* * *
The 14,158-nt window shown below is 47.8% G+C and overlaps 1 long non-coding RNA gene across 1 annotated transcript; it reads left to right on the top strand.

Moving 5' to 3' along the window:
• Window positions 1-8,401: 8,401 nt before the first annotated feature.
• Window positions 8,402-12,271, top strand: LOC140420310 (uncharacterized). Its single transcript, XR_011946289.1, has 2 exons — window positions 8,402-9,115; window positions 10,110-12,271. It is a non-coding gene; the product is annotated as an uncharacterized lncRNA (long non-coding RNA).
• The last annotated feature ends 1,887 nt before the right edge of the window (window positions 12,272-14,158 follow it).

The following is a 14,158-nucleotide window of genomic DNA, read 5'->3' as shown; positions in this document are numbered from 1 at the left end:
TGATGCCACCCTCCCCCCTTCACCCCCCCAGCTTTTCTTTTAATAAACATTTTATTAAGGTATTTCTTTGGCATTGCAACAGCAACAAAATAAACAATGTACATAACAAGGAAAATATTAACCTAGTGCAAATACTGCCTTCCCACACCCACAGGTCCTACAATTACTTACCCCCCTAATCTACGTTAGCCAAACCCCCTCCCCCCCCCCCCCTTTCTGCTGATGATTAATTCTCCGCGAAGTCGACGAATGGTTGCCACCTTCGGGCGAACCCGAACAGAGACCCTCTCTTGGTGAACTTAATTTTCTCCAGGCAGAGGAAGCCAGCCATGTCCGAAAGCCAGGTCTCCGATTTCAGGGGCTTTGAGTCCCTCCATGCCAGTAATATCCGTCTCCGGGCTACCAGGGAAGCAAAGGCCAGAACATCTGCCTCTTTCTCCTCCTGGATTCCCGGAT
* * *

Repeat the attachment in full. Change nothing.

The 14,158-nt window shown below is 47.8% G+C and overlaps 1 long non-coding RNA gene across 1 annotated transcript; it reads left to right on the top strand.

Moving 5' to 3' along the window:
• Window positions 1-8,401: 8,401 nt before the first annotated feature.
• Window positions 8,402-12,271, top strand: LOC140420310 (uncharacterized). Its single transcript, XR_011946289.1, has 2 exons — window positions 8,402-9,115; window positions 10,110-12,271. It is a non-coding gene; the product is annotated as an uncharacterized lncRNA (long non-coding RNA).
• The last annotated feature ends 1,887 nt before the right edge of the window (window positions 12,272-14,158 follow it).

The following is a 14,158-nucleotide window of genomic DNA, read 5'->3' as shown; positions in this document are numbered from 1 at the left end:
TGATGCCACCCTCCCCCCTTCACCCCCCCAGCTTTTCTTTTAATAAACATTTTATTAAGGTATTTCTTTGGCATTGCAACAGCAACAAAATAAACAATGTACATAACAAGGAAAATATTAACCTAGTGCAAATACTGCCTTCCCACACCCACAGGTCCTACAATTACTTACCCCCCTAATCTACGTTAGCCAAACCCCCTCCCCCCCCCCCCCTTTCTGCTGATGATTAATTCTCCGCGAAGTCGACGAATGGTTGCCACCTTCGGGCGAACCCGAACAGAGACCCTCTCTTGGTGAACTTAATTTTCTCCAGGCAGAGGAAGCCAGCCATGTCCGAAAGCCAGGTCTCCGATTTCAGGGGCTTTGAGTCCCTCCATGCCAGTAATATCCGTCTCCGGGCTACCAGGGAAGCAAAGGCCAGAACATCTGCCTCTTTCTCCTCCTGGATTCCCGGAT